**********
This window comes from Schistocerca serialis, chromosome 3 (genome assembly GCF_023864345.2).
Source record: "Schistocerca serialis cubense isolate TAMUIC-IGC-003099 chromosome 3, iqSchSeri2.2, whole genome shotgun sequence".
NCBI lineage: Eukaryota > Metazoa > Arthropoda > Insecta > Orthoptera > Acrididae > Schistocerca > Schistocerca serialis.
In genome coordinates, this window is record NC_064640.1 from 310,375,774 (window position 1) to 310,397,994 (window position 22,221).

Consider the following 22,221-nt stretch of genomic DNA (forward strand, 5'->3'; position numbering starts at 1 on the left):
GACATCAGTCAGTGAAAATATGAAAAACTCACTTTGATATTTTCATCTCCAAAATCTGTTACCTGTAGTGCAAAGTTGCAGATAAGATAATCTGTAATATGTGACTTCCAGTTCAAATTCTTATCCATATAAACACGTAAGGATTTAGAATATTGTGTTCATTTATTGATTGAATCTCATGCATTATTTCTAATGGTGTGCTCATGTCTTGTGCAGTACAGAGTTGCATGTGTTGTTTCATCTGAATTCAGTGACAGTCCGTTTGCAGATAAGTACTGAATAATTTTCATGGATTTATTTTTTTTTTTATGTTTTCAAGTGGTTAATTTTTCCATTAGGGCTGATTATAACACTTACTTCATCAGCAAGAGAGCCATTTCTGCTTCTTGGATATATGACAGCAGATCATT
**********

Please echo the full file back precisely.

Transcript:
This window comes from Schistocerca serialis, chromosome 3 (genome assembly GCF_023864345.2).
Source record: "Schistocerca serialis cubense isolate TAMUIC-IGC-003099 chromosome 3, iqSchSeri2.2, whole genome shotgun sequence".
NCBI lineage: Eukaryota > Metazoa > Arthropoda > Insecta > Orthoptera > Acrididae > Schistocerca > Schistocerca serialis.
In genome coordinates, this window is record NC_064640.1 from 310,375,774 (window position 1) to 310,397,994 (window position 22,221).

Consider the following 22,221-nt stretch of genomic DNA (forward strand, 5'->3'; position numbering starts at 1 on the left):
GACATCAGTCAGTGAAAATATGAAAAACTCACTTTGATATTTTCATCTCCAAAATCTGTTACCTGTAGTGCAAAGTTGCAGATAAGATAATCTGTAATATGTGACTTCCAGTTCAAATTCTTATCCATATAAACACGTAAGGATTTAGAATATTGTGTTCATTTATTGATTGAATCTCATGCATTATTTCTAATGGTGTGCTCATGTCTTGTGCAGTACAGAGTTGCATGTGTTGTTTCATCTGAATTCAGTGACAGTCCGTTTGCAGATAAGTACTGAATAATTTTCATGGATTTATTTTTTTTTTTATGTTTTCAAGTGGTTAATTTTTCCATTAGGGCTGATTATAACACTTACTTCATCAGCAAGAGAGCCATTTCTGCTTCTTGGATATATGACAGCAGATCATT